How Do I Deal with Depression? – Psalm 42

Depression is a serious mental health condition that can drain the joy, hope, and purpose from a person’s life. It can make us feel isolated, overwhelmed, and even question the goodness of God. Studies show that 264 million people worldwide live with depression. What does that mean for you? You are not alone. Depression is called the common cold of the soul. I’m not a counselor or a doctor, but I pray that through the power of the Word you will find help for yourself and others. Here are three steps for dealing with depression that are taken from Psalm 42.

Admit the Problem

If you are going to deal with how you feel, you have to admit it. That is what the Psalmist is doing. He says he is dejected and in is turmoil (v. 5) and then plainly says, “I am deeply depressed” (v. 6). Some of the greatest figures in the Bible, such as David, Elijah, and Job, experienced deep despair and depression. Depression is not a sin but a sickness. It is not a sin to be sick. We don’t think less of people who have physical ailments, and there should not be a stigma associated with depression. Job, Moses, Jonah, and Elijah were all so depressed that they all prayed to die. When the Bible paints a portrait of the men and women of faith, it is not photoshopped! You see their struggles and battles. They were all honest enough to admit it. Good people, godly people, great people get depressed. David wrote about it. He acknowledges it. Don’t hide it. Don’t try to deal with it by yourself.

Assess the Causes

It is not always possible to pinpoint one particular cause of depression. It is complex and multifaceted. God made us body, soul, and spirit. To only approach the subject as physical, mental, or spiritual is shortsighted. Depression and burnout are to the mind what sickness and disease are to the body. There is usually a combination of physical, emotional, and spiritual factors coming into play. Ten times in Psalm 42 & 43 the question is asked, “Why?”. Asking why is legitimate if you are not feeling good. If you are sick or suffering shouldn’t you find out why? What are the physical triggers? Are you exhausted or overloaded? With Elijah, he needed to sleep and eat (1 Kings 19:5-7). What are the emotional triggers? The Psalmist feels forgotten and lonely (Ps. 42:9). Job had been reduced until there was nothing left. What are the spiritual triggers? David was not able to go to the temple. He did not feel as close to God as he once did. It is ok to not be ok. We are totally understanding when someone gets the flu or Covid or breaks a bone.  We should be totally understanding when someone breaks mentally or emotionally. Your illness is not your identity!  Job, Moses, Jonah, Elijah, David, Jeremiah, Solomon, and John the Baptist all battled depression but that is not what they are remembered for.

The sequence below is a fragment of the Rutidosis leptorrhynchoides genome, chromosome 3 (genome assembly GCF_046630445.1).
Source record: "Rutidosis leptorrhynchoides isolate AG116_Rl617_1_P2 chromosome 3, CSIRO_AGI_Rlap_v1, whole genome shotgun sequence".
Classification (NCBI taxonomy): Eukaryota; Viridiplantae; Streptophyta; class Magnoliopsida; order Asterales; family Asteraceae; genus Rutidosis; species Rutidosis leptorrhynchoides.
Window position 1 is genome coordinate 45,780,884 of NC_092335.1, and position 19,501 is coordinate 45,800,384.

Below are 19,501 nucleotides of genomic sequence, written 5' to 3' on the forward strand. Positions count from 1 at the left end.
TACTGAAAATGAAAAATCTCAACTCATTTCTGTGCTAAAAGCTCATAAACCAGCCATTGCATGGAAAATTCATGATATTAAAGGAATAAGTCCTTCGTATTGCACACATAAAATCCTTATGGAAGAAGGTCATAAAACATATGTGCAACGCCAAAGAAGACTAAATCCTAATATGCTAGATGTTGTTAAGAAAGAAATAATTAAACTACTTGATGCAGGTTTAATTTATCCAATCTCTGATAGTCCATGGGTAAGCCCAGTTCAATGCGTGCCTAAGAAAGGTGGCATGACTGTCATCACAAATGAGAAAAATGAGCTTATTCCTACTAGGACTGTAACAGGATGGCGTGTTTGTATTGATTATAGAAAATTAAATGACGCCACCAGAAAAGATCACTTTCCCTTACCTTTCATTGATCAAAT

Apply the Solutions

When your life belongs to God, your problems belong to God!  When life is out of our control God is still in control! Don’t give in or give up. You are going to make it! The devil wants you to have a breakdown. God wants you to have a breakthrough! You have to fight depression just like you fight cancer! Moses was working day and night. God told him to bring men to help carry the burden (Num. 11:14-17). God gave Elijah a project and a partner (1 Kings 9:9-16). God can heal you instantly but more times than not it is a process. There is purpose in the pain. Your greatest ministry always comes out of your greatest misery. Look at how the Psalm ends: “Why, my soul, are you so dejected? Why are you in such turmoil? Put your hope in God, for I will still praise him, my Savior and my God” (Ps. 42:11). Yet praise Him is a statement of faith.  His circumstances had not changed but his outlook had changed. Hope is an expectation, an anticipation of what you are looking forward to. The best is yet to come if you can say Jesus is my savior and my God. Can you say that? Jesus said, “Come to me, all of you who are weary and burdened, and I will give you rest.” Some of you today need to come to God. Others may need to come back to God. With Him, there is hope for your depression!

Works Consulted:

Out of the Cave, Chris Hodges

How to Deal with How You Feel, James Merritt

God’s Answers to Life’s Questions, Rick Warren



Next Post
How Do I Answer Questions About Sexuality?
Previous Post
What Does It Mean That We Are “More Than Conquerors”? – Romans 8:31-39

Join us This Weekend

Sermon Series